going to perform a bunch of operations here. What are legitimate
operations? They're called elementary
row operations. So there's a couple
things I can do. I can replace any row
with that row multiplied by some number. So I could do that. I can swap any two rows. And of course if I swap say the
first and second row, I'd have to do it here as well. And I can add or subtract one
row from another row. So when I do that-- so for
example, I could take this row and replace it with this
row added to this row. And you'll see what I
mean in the second. And you know, if you combine it,
you could you could say, well I'm going to multiple this
row times negative 1, and add it to this row, and replace
this row with that. So if you start to feel like
this is something like what you learned when you learned
solving systems of linear equations, that's
no coincidence. Because matrices are actually
a very good way to represent that, and I will show
you that soon. But anyway, let's do some
elementary row operations to get this left hand side into
reduced row echelon form. Which is really just a fancy way
of saying, let's turn it into the identity matrix. So let's see what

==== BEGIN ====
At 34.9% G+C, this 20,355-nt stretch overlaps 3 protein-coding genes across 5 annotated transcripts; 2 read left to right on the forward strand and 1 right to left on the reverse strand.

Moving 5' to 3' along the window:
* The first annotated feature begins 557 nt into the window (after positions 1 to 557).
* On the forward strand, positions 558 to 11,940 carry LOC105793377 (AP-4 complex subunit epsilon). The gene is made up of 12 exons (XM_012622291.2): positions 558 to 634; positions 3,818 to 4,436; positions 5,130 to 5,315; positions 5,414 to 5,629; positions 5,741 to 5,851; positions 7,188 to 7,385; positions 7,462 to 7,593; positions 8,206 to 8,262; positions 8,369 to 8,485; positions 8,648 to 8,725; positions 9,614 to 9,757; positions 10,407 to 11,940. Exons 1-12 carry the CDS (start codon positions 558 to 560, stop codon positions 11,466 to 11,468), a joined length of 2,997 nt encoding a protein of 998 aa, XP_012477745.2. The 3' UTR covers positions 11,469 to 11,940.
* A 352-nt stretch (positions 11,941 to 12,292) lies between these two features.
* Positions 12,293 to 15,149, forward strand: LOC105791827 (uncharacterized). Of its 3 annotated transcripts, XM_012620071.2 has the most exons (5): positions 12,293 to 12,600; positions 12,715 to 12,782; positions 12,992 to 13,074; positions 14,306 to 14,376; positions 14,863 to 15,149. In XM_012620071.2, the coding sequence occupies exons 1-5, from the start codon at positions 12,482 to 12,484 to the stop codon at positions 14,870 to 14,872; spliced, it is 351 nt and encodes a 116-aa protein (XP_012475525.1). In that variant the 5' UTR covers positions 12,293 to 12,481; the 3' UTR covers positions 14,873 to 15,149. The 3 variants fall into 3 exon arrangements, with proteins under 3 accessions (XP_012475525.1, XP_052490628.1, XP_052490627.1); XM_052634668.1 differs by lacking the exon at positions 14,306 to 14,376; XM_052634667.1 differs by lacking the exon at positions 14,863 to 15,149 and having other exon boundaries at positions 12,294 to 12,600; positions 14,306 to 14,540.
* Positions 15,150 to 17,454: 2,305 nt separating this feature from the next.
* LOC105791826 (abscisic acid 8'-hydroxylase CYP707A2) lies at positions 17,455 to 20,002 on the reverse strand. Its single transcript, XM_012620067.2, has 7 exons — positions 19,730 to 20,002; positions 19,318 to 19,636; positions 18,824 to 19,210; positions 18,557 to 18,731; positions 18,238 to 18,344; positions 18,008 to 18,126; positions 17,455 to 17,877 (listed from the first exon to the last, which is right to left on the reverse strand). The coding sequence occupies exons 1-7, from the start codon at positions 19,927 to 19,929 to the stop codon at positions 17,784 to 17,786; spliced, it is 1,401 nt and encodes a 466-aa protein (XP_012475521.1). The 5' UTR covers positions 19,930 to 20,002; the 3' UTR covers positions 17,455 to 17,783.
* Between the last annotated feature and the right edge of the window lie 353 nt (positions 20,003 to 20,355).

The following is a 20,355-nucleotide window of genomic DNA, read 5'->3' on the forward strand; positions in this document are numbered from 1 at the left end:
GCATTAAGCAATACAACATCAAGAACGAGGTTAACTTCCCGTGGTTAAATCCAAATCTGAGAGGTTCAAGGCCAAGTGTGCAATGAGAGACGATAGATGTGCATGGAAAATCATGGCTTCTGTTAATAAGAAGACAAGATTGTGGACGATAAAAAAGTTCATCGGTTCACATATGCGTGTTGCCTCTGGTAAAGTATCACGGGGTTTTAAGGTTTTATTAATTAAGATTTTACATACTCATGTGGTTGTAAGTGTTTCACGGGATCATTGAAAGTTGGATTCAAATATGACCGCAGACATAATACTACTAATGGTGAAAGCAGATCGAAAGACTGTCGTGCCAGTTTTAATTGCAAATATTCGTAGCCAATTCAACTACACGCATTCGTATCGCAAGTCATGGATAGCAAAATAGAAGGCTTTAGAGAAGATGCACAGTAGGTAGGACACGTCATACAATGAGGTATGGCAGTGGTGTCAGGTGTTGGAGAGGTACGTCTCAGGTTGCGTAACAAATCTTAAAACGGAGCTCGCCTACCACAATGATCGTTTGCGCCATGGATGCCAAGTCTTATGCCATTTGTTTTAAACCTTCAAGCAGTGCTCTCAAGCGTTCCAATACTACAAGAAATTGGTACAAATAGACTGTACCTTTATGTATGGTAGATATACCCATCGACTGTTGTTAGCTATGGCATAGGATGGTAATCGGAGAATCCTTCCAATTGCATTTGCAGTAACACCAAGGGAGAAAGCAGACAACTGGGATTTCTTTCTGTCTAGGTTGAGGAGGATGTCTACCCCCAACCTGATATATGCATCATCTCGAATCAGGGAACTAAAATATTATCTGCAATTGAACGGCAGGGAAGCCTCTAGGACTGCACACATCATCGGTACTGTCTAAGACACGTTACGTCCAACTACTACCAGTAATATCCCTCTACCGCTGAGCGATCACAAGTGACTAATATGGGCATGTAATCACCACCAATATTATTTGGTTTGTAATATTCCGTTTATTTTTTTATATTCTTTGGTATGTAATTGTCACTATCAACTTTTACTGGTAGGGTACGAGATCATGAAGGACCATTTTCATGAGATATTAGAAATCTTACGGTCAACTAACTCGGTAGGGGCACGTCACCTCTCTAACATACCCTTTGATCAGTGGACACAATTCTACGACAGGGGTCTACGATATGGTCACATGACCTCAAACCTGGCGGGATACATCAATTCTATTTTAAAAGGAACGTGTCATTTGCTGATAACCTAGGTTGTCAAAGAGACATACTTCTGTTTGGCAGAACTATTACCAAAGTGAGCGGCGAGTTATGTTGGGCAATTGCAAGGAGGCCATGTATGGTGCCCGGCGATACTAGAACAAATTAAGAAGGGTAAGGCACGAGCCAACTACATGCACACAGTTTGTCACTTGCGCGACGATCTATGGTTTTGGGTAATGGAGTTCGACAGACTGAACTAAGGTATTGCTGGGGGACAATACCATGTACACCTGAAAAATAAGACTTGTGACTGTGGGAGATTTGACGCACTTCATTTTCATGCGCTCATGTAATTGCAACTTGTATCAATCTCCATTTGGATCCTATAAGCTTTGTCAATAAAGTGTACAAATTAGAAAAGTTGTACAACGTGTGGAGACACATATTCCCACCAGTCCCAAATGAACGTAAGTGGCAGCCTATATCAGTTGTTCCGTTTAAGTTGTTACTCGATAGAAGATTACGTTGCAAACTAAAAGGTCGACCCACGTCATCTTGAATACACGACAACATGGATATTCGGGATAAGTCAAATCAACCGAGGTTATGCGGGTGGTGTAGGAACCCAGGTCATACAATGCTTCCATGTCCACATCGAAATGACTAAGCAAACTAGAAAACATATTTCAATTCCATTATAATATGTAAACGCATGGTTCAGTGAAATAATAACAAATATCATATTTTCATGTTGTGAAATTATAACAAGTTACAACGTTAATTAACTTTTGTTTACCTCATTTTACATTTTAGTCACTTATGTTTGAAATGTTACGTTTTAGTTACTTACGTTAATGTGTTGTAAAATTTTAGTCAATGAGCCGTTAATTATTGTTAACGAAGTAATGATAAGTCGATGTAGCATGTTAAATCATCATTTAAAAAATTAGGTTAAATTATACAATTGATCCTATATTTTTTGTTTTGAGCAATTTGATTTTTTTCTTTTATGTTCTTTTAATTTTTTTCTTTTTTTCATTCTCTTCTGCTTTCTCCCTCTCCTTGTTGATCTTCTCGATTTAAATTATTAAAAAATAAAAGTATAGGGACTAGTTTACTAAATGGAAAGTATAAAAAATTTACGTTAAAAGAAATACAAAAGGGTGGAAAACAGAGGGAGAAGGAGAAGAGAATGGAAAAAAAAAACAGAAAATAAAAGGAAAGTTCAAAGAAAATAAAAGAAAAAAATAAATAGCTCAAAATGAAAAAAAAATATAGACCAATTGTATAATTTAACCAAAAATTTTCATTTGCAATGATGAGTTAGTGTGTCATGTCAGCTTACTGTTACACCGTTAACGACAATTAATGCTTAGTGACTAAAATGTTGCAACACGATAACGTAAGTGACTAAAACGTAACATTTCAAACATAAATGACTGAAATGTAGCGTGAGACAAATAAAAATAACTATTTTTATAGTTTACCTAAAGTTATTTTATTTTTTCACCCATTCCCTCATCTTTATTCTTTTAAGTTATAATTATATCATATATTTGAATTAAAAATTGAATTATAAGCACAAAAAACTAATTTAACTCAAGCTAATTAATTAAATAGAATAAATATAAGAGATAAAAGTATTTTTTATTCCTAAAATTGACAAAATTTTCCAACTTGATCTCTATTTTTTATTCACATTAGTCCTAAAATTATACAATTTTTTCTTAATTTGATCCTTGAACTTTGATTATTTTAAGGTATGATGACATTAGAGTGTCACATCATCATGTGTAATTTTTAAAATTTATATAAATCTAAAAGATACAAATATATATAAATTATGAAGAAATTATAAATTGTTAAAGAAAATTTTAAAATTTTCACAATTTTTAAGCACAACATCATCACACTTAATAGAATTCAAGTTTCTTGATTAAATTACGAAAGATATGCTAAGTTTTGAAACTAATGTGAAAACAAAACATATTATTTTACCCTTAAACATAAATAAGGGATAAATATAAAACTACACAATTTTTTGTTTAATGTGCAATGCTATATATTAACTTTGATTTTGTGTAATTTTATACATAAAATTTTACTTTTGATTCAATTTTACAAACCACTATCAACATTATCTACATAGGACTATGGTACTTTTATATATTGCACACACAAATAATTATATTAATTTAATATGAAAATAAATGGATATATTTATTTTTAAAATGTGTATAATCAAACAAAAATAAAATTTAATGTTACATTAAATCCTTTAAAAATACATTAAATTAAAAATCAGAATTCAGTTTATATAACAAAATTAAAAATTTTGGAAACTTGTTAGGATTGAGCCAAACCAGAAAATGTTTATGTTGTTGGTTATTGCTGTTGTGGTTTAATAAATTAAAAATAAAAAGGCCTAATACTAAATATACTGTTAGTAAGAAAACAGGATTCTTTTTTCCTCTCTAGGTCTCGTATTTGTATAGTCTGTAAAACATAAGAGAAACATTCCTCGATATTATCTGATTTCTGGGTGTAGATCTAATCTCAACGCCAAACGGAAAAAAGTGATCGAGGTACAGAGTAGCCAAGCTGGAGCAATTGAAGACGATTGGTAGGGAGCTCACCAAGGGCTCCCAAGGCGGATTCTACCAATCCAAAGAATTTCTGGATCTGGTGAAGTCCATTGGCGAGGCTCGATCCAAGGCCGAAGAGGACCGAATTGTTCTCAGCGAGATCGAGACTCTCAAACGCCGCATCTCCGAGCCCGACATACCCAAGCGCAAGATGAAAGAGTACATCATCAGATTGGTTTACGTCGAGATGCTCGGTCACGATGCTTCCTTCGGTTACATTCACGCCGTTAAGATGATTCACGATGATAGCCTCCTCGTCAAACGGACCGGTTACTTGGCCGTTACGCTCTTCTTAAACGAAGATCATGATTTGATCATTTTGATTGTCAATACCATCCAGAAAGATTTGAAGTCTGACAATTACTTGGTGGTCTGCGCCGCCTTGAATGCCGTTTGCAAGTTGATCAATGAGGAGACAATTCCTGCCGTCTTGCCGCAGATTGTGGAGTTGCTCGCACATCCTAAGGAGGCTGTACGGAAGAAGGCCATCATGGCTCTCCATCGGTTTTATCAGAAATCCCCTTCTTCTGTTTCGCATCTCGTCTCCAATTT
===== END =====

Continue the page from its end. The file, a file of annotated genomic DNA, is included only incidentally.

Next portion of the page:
we want to do. We want to have 1's
all across here. We want these to be 0's. Let's see how we can do
this efficiently. Let me draw the matrix again. So let's get a 0 here. That would be convenient. So I'm going to keep the
top two rows the same. 1, 0, 1. I have my dividing line. 1, 0, 0. I didn't do anything there. I'm not doing anything
to the second row. 0, 2, 1. 0, 1, 0. And what I'm going to do, I'm
going to replace this row-- And just so you know my
motivation, my goal is to get a 0 here. So I'm a little bit closer
to having the identity matrix here. So how do I get a 0 here? What I could do is I can replace
this row with this row minus this row. So I can replace the third
row with the third row minus the first row. So what's the third row
minus the first row? 1 minus 1 is 0. 1 minus 0 is 1. 1 minus 1 is 0. Well I did it on the left hand
side, so I have to do it on the right hand side. I have to replace this
with this minus this. So 0 minus 1 is minus 1. 0 minus 0 is 0. And 1 minus 0 is 1. Fair enough. Now what can I do? Well this row right here, this
third row, it has 0 and 0-- it looks a lot like what I want
for my second row in the identity matrix. So why don't I just swap
these two rows? Why don't I just swap the
first and second rows? So let's do that. I'm going to swap the first
and second rows. So the first row
stays the same. 1, 0, 1. And then the other side stays
the same as well. And I'm swapping the second
and third rows. So now my second row
is now 0, 1, 0. And I have to swap it on
the right hand side. So it's minus 1, 0, 1. I'm just swapping these two. So then my third row now
becomes what the second row was here. 0, 2, 1. And 0, 1, 0. Fair enough. Now what do I want to do? Well it would be nice if